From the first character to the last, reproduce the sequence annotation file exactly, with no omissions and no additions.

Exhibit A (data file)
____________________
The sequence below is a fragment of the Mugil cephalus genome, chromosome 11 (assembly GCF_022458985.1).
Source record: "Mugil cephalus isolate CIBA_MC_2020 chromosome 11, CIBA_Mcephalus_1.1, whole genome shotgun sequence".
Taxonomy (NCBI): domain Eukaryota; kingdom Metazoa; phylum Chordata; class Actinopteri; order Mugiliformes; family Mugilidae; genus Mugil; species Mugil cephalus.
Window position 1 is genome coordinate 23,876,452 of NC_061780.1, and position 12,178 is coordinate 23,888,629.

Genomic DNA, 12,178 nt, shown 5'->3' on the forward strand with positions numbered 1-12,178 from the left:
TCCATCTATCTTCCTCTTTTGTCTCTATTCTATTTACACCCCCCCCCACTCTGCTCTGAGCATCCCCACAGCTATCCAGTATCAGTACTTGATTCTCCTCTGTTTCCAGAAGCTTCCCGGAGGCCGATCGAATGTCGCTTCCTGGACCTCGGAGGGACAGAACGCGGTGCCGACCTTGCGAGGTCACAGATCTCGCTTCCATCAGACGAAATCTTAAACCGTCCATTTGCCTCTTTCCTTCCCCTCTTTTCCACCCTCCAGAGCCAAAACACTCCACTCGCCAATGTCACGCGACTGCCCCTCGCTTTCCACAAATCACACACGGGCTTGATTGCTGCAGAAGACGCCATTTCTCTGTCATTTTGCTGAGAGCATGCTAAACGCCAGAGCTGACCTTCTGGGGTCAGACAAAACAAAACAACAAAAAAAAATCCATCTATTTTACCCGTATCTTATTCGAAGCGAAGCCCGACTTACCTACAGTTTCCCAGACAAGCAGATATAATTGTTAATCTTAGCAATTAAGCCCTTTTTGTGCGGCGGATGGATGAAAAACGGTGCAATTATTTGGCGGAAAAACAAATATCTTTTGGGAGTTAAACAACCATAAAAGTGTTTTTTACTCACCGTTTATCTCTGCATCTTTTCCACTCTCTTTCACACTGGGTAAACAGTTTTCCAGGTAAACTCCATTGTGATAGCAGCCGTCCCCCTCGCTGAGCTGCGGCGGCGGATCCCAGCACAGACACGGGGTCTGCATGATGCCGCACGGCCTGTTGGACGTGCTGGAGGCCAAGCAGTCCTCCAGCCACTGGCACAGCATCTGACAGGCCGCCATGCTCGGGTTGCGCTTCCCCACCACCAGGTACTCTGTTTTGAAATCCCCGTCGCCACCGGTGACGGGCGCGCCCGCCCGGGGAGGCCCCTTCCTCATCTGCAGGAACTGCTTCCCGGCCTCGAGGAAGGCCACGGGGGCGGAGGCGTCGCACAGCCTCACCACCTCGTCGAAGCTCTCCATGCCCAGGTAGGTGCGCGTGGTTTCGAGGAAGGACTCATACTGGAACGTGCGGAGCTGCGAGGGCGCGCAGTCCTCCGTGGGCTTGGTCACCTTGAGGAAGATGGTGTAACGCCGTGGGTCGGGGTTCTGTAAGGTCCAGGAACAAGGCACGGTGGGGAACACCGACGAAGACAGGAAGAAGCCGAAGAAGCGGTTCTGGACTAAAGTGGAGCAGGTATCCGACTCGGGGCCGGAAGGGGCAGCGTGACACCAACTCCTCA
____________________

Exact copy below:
The sequence below is a fragment of the Mugil cephalus genome, chromosome 11 (assembly GCF_022458985.1).
Source record: "Mugil cephalus isolate CIBA_MC_2020 chromosome 11, CIBA_Mcephalus_1.1, whole genome shotgun sequence".
Taxonomy (NCBI): domain Eukaryota; kingdom Metazoa; phylum Chordata; class Actinopteri; order Mugiliformes; family Mugilidae; genus Mugil; species Mugil cephalus.
Window position 1 is genome coordinate 23,876,452 of NC_061780.1, and position 12,178 is coordinate 23,888,629.

Genomic DNA, 12,178 nt, shown 5'->3' on the forward strand with positions numbered 1-12,178 from the left:
TCCATCTATCTTCCTCTTTTGTCTCTATTCTATTTACACCCCCCCCCACTCTGCTCTGAGCATCCCCACAGCTATCCAGTATCAGTACTTGATTCTCCTCTGTTTCCAGAAGCTTCCCGGAGGCCGATCGAATGTCGCTTCCTGGACCTCGGAGGGACAGAACGCGGTGCCGACCTTGCGAGGTCACAGATCTCGCTTCCATCAGACGAAATCTTAAACCGTCCATTTGCCTCTTTCCTTCCCCTCTTTTCCACCCTCCAGAGCCAAAACACTCCACTCGCCAATGTCACGCGACTGCCCCTCGCTTTCCACAAATCACACACGGGCTTGATTGCTGCAGAAGACGCCATTTCTCTGTCATTTTGCTGAGAGCATGCTAAACGCCAGAGCTGACCTTCTGGGGTCAGACAAAACAAAACAACAAAAAAAAATCCATCTATTTTACCCGTATCTTATTCGAAGCGAAGCCCGACTTACCTACAGTTTCCCAGACAAGCAGATATAATTGTTAATCTTAGCAATTAAGCCCTTTTTGTGCGGCGGATGGATGAAAAACGGTGCAATTATTTGGCGGAAAAACAAATATCTTTTGGGAGTTAAACAACCATAAAAGTGTTTTTTACTCACCGTTTATCTCTGCATCTTTTCCACTCTCTTTCACACTGGGTAAACAGTTTTCCAGGTAAACTCCATTGTGATAGCAGCCGTCCCCCTCGCTGAGCTGCGGCGGCGGATCCCAGCACAGACACGGGGTCTGCATGATGCCGCACGGCCTGTTGGACGTGCTGGAGGCCAAGCAGTCCTCCAGCCACTGGCACAGCATCTGACAGGCCGCCATGCTCGGGTTGCGCTTCCCCACCACCAGGTACTCTGTTTTGAAATCCCCGTCGCCACCGGTGACGGGCGCGCCCGCCCGGGGAGGCCCCTTCCTCATCTGCAGGAACTGCTTCCCGGCCTCGAGGAAGGCCACGGGGGCGGAGGCGTCGCACAGCCTCACCACCTCGTCGAAGCTCTCCATGCCCAGGTAGGTGCGCGTGGTTTCGAGGAAGGACTCATACTGGAACGTGCGGAGCTGCGAGGGCGCGCAGTCCTCCGTGGGCTTGGTCACCTTGAGGAAGATGGTGTAACGCCGTGGGTCGGGGTTCTGTAAGGTCCAGGAACAAGGCACGGTGGGGAACACCGACGAAGACAGGAAGAAGCCGAAGAAGCGGTTCTGGACTAAAGTGGAGCAGGTATCCGACTCGGGGCCGGAAGGGGCAGCGTGACACCAACTCCTCA